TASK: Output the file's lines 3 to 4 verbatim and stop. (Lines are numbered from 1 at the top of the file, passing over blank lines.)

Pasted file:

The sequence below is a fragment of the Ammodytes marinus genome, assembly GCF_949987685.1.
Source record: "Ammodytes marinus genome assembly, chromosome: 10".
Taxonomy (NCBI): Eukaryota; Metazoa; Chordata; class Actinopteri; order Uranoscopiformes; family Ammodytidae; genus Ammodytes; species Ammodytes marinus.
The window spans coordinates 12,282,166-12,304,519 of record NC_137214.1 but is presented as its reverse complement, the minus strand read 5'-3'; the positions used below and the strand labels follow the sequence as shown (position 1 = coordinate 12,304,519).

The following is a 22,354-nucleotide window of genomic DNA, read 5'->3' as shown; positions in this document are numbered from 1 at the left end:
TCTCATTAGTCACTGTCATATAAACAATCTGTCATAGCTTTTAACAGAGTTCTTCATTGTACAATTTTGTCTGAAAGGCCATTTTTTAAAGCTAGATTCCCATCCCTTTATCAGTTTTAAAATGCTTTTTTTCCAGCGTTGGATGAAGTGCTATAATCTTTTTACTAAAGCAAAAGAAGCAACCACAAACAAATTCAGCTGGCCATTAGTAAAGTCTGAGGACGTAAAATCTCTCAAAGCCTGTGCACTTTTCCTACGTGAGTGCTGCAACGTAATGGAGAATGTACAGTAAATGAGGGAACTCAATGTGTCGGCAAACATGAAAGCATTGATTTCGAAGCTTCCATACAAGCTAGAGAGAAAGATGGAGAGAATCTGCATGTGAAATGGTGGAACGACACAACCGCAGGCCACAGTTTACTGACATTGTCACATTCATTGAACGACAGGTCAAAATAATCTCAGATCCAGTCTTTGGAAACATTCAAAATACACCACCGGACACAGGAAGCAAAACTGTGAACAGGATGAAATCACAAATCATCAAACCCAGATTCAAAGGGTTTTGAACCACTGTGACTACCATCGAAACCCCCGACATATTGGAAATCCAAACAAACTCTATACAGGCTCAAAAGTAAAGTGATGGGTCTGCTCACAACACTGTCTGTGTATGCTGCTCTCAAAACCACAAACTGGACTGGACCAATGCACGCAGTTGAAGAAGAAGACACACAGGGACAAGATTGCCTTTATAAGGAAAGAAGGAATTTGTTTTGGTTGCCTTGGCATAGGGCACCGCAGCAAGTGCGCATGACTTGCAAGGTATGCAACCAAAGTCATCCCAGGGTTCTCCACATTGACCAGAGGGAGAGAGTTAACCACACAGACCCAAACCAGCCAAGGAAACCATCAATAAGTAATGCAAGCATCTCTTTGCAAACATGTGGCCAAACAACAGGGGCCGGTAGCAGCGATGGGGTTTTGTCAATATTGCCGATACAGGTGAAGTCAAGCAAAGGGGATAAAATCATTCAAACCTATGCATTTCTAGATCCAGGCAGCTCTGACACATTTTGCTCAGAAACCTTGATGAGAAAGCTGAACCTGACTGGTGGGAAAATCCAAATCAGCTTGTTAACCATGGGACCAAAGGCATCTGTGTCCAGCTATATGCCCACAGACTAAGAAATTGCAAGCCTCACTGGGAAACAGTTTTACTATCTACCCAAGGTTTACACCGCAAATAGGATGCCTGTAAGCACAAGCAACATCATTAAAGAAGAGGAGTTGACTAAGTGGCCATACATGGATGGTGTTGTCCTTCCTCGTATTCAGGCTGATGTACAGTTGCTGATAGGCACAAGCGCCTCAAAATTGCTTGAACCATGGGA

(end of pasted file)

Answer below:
Taxonomy (NCBI): Eukaryota; Metazoa; Chordata; class Actinopteri; order Uranoscopiformes; family Ammodytidae; genus Ammodytes; species Ammodytes marinus.
The window spans coordinates 12,282,166-12,304,519 of record NC_137214.1 but is presented as its reverse complement, the minus strand read 5'-3'; the positions used below and the strand labels follow the sequence as shown (position 1 = coordinate 12,304,519).